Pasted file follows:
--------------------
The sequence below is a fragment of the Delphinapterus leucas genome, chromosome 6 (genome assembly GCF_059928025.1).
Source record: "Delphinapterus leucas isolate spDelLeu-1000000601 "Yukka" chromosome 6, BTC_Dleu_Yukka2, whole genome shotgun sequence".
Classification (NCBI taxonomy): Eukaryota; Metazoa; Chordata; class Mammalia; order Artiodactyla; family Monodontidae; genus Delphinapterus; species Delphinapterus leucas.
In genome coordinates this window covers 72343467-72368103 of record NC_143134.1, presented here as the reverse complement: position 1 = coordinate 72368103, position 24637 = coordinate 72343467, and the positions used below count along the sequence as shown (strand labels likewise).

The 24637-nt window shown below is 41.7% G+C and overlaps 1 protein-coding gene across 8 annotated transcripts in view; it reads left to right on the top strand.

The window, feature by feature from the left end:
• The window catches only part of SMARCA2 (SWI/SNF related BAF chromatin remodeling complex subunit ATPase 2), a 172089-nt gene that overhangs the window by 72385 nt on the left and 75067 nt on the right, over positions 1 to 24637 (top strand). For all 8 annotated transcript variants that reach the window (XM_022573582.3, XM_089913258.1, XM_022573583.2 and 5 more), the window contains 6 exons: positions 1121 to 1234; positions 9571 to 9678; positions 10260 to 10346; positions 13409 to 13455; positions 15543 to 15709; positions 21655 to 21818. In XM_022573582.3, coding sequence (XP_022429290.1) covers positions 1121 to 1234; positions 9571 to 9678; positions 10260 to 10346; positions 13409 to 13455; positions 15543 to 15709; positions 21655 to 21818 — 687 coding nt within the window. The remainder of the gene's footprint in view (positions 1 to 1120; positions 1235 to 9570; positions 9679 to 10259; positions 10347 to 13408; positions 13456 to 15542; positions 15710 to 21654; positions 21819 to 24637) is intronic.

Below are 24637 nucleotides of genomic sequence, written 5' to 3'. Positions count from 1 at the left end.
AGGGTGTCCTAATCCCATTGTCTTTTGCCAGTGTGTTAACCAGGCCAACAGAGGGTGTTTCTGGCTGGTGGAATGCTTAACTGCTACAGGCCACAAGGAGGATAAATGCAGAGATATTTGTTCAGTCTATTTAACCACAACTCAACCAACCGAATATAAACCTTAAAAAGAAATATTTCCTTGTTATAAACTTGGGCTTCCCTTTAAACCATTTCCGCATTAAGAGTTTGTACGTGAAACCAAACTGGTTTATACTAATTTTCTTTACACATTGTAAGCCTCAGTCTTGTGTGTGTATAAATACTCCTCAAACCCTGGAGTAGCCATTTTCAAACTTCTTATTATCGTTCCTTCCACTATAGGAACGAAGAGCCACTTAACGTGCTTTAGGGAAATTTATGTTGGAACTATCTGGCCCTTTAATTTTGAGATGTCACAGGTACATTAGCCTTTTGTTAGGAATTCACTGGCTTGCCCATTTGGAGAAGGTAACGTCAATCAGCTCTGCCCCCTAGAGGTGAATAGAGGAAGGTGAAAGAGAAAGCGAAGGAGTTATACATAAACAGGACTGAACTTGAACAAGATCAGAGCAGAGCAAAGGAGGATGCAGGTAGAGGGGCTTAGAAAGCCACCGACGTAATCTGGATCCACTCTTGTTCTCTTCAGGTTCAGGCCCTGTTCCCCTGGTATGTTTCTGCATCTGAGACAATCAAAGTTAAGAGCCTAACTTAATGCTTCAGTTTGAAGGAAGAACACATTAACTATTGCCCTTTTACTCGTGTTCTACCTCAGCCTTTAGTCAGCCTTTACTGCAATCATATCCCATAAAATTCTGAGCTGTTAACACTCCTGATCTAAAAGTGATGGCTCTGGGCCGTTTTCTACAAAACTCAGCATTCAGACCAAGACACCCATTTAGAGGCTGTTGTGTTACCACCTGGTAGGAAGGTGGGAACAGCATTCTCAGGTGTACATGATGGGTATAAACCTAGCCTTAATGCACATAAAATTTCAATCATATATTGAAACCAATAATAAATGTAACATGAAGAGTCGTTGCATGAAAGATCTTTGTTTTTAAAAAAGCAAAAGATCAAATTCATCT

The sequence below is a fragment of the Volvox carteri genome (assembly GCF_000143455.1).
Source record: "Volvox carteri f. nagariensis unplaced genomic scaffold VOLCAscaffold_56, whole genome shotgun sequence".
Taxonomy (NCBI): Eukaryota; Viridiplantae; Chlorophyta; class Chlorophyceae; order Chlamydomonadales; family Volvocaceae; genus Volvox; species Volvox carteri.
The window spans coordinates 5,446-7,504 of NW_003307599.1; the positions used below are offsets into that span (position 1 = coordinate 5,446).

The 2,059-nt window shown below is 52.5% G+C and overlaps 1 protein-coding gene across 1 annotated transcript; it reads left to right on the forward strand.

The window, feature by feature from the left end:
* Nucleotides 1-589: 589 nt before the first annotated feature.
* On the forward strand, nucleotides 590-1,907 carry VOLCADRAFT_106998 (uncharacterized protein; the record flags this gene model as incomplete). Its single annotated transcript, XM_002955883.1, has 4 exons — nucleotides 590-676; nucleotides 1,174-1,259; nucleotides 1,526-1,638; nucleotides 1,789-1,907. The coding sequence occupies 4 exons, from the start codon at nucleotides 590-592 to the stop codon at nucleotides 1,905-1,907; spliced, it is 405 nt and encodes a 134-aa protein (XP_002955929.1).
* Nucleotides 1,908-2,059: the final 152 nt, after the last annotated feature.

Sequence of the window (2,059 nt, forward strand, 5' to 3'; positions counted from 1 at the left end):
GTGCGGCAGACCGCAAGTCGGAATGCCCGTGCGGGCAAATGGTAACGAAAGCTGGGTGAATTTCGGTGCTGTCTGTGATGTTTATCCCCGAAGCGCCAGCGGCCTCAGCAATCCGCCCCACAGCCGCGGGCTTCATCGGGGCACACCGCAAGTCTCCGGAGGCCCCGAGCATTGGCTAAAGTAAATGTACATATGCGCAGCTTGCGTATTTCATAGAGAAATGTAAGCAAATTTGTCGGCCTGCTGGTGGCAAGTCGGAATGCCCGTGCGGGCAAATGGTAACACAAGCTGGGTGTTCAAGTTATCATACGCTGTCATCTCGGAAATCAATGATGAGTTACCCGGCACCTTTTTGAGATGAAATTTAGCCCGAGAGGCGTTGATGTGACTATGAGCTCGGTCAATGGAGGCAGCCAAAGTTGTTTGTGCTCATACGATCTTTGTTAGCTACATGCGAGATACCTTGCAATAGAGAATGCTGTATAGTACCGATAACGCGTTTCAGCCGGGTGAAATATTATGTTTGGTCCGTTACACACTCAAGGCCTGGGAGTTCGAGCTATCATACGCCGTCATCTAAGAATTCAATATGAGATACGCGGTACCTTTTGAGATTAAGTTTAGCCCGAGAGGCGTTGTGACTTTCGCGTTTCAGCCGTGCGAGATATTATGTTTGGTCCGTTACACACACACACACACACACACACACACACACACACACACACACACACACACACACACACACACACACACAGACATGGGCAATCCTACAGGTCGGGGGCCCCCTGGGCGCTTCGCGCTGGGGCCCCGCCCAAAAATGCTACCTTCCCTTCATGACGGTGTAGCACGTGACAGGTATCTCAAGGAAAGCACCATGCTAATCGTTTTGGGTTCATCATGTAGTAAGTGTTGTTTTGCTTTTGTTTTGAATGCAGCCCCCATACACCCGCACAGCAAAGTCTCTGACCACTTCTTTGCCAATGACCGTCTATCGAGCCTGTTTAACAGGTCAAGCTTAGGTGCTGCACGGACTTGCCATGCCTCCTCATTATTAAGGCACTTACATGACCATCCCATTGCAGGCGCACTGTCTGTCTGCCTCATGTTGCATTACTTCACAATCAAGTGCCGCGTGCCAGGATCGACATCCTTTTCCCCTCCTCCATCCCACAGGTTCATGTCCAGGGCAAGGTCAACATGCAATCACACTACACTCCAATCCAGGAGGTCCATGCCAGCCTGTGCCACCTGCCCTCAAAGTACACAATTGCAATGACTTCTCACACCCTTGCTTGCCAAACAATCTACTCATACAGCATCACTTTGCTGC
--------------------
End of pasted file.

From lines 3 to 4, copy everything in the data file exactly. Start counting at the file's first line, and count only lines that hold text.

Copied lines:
Classification (NCBI taxonomy): Eukaryota; Metazoa; Chordata; class Mammalia; order Artiodactyla; family Monodontidae; genus Delphinapterus; species Delphinapterus leucas.
In genome coordinates this window covers 72343467-72368103 of record NC_143134.1, presented here as the reverse complement: position 1 = coordinate 72368103, position 24637 = coordinate 72343467, and the positions used below count along the sequence as shown (strand labels likewise).